Despite the linguistic skill evident, ‘poetic’ is still not a word I’d use to describe the script. I’ve had to dig into my reaction to understand why. At first, I wondered if this had to do with the play being a commercial success with broad appeal, and an assumption on my part that this is a milieu that excludes poetic ambition. While this may often seem to be the case, many works and writers operate poetically in the commercial realm, as I tease out a little more in further examples. My response to Bartlett’s play is more about the function of language. He is using it to make things familiar rather than unfamiliar; there is pleasure to be had in the recognition of iambic pentameter (e.g. Shakespearean language can be fun when it uses modern references!). He is asking the audience to nod and laugh at things they already understand (e.g. the royal family is a target for public projection) rather than feel strange or queasy about what they might not. For me, this shifts the play away from the poetic.

In contrast to this is the powerful and much-lauded play Terminus by Irish playwright Mark O’Rowe. This is a three-hander in which the characters tell their own stories via interweaving monologues. The characters are unnamed: A woman in her twenties who is saved from death by a demon made of worms; a male serial killer who has sold his soul to the devil; and the young woman’s mother, seeking redemption. The Abbey Theatre production I saw at Melbourne Festival in 2009 had each of the three actors rooted to one spot for the whole play. Terminus is less of a ‘mass entertainment’ piece than King Charles III. O’Rowe is a writer who wants to put characters on stage that would normally slip through the cracks of life. His writing does not satirise the privileged. Rather, as Creedon and Keating observe: ‘His characters are outsiders, alienated from family, friends, and often society at large. On a political level, the monologue is their opportunity to have their voices heard,’ (Par 5) and in Terminus: ‘heightened poetry and complex rhyming patterns sculpt high art from some of the most sordid impulses of human behaviour’ (par. 2).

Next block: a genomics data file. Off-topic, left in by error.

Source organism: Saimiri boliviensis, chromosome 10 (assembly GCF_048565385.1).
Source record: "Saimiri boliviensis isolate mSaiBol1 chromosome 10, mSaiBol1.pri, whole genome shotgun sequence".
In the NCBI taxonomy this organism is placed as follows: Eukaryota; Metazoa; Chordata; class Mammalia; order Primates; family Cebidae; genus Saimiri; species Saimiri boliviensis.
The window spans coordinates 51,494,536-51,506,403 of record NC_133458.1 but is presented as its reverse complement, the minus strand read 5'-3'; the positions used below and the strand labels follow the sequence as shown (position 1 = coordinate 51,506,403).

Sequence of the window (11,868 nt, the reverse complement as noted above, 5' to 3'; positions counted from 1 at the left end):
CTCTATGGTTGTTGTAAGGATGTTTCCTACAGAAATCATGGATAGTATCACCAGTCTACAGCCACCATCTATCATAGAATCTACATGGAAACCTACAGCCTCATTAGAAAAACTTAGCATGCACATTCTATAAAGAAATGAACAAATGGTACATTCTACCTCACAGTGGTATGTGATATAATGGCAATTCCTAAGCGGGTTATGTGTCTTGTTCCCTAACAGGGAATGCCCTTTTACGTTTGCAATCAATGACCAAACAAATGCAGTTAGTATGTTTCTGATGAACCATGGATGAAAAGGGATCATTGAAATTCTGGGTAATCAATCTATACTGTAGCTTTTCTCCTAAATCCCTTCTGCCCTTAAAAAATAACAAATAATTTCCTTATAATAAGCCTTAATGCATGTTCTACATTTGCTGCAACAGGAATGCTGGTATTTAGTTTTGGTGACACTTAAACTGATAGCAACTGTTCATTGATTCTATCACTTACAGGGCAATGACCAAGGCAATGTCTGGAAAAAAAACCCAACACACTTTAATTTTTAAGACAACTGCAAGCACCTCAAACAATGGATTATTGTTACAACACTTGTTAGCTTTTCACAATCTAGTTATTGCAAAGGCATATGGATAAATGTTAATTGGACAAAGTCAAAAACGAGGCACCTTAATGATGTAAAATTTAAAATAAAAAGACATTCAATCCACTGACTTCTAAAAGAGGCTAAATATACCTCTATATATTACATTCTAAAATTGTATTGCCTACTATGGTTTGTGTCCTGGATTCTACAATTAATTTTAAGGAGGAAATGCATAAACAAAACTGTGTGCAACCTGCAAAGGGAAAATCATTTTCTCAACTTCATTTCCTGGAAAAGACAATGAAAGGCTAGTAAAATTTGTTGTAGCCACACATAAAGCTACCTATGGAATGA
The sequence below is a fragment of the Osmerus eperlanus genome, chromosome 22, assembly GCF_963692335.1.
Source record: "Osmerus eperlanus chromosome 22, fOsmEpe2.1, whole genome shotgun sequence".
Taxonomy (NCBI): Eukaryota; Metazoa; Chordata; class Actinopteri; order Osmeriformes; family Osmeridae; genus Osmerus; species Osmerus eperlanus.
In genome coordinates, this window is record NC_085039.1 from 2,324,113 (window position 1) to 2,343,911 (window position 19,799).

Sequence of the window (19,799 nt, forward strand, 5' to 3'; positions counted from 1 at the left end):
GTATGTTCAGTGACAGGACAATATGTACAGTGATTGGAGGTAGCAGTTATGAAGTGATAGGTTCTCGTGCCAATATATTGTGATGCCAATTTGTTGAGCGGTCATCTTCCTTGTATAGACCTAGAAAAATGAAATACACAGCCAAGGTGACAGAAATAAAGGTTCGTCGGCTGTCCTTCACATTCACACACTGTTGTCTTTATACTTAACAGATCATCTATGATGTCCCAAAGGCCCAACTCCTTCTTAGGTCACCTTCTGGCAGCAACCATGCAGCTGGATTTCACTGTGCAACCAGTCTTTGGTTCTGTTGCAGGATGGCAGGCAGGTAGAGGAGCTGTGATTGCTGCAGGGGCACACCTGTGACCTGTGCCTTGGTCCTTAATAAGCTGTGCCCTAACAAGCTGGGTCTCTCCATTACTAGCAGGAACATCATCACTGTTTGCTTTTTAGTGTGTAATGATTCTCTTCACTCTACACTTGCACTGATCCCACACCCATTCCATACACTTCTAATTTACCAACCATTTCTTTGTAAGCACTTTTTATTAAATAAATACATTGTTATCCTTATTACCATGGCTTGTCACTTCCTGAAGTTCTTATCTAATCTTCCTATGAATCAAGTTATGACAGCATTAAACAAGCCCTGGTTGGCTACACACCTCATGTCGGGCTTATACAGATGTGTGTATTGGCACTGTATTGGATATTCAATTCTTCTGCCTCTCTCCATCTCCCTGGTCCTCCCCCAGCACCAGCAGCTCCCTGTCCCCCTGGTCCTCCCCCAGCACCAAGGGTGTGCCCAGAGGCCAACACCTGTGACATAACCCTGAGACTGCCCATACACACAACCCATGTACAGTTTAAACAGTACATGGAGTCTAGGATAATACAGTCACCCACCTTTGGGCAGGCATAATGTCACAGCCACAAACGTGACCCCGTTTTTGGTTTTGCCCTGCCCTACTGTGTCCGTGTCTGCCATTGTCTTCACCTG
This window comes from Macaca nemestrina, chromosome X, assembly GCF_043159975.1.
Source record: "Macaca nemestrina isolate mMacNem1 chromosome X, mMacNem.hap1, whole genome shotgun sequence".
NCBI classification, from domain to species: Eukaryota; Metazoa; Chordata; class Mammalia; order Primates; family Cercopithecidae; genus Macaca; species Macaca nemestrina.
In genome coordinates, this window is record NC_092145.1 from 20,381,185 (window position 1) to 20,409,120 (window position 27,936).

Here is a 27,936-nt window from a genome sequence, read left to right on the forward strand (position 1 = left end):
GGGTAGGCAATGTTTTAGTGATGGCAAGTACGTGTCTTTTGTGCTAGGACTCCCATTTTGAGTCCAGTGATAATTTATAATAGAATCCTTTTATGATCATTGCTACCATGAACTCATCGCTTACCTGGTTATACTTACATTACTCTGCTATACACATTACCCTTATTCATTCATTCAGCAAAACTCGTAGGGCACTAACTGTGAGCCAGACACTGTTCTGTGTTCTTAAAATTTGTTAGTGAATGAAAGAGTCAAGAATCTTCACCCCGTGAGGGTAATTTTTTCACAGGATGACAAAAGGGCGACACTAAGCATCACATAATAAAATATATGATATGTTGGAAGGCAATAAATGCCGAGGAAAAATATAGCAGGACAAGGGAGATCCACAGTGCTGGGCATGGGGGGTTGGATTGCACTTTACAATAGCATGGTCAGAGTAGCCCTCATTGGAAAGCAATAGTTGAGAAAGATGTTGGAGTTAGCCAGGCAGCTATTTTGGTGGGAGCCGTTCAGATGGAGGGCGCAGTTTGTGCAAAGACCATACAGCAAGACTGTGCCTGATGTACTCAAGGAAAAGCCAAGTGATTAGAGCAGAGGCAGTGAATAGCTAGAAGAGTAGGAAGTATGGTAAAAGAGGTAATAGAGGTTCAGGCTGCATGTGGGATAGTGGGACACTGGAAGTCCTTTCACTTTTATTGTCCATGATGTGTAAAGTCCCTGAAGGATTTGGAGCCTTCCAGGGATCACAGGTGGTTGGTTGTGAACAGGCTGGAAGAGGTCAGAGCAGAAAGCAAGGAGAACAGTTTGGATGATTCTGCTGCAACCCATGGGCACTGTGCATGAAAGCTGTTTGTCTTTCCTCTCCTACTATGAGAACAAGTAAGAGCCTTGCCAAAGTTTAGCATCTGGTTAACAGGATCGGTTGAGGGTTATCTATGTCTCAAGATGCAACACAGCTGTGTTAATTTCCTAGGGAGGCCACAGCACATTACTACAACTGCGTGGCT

Then I’m nude, no prudishness, just bliss as we kiss and caress and he presses me down … his love-making also entailing trailing his tail about my body, between my thighs, eliciting cries, over my belly, and, fuck, I’m jelly beneath his administrations, his tail’s manipulations, his hunger. I don’t think I can hold out any longer. He’s killing me, causing me to convulse and spasm…

Light up on C


I spot a guy…


…as we peak then tip into the chasm…


…beside a ditch…


…so to speak, of mutual orgasm.

Light down on B. (24-25)

There is such joy to this language. O’ Rowe captures a tenor somewhere between colloquialism and a kind of ‘olde world’ story-telling musicality. The characters are tough, rough, desperate and lonely but they are also capable of ecstasy, insight and great humour. He uses the rhythms of this poetic, rhyming language to exalt the ordinary and sweep the audience into an aural reverie.

This kind of poetic language in theatre is also used by a range of playwrights who either perform their own work as semi-autobiographical performance pieces or write monologues for actors that are in a particular idiom, often with a kind of spoken word rhythm to them. As with O’Rowe, the intention of these playwrights is often to put their own or other marginalised voices front and centre in the rarefied and privileged space of the theatre and to deliberately put language in these spaces that is other than plain or naturalistic speech. Such plays often switch between the poet’s own voice and the introduction of characters to relate a narrative and bring it to life; in this sense they are akin to Homer and his story-telling techniques. This direct address, peppered with anecdotes, acts to evoke immediacy. It places the audience squarely in the space with the performer, as active interlocutor, as witness, as confessor, sometimes as jury, sometimes as accused. The audience is present and complicit, the aim being that they feel the excitement and discomfort at being spoken to, rather than spoken in front of.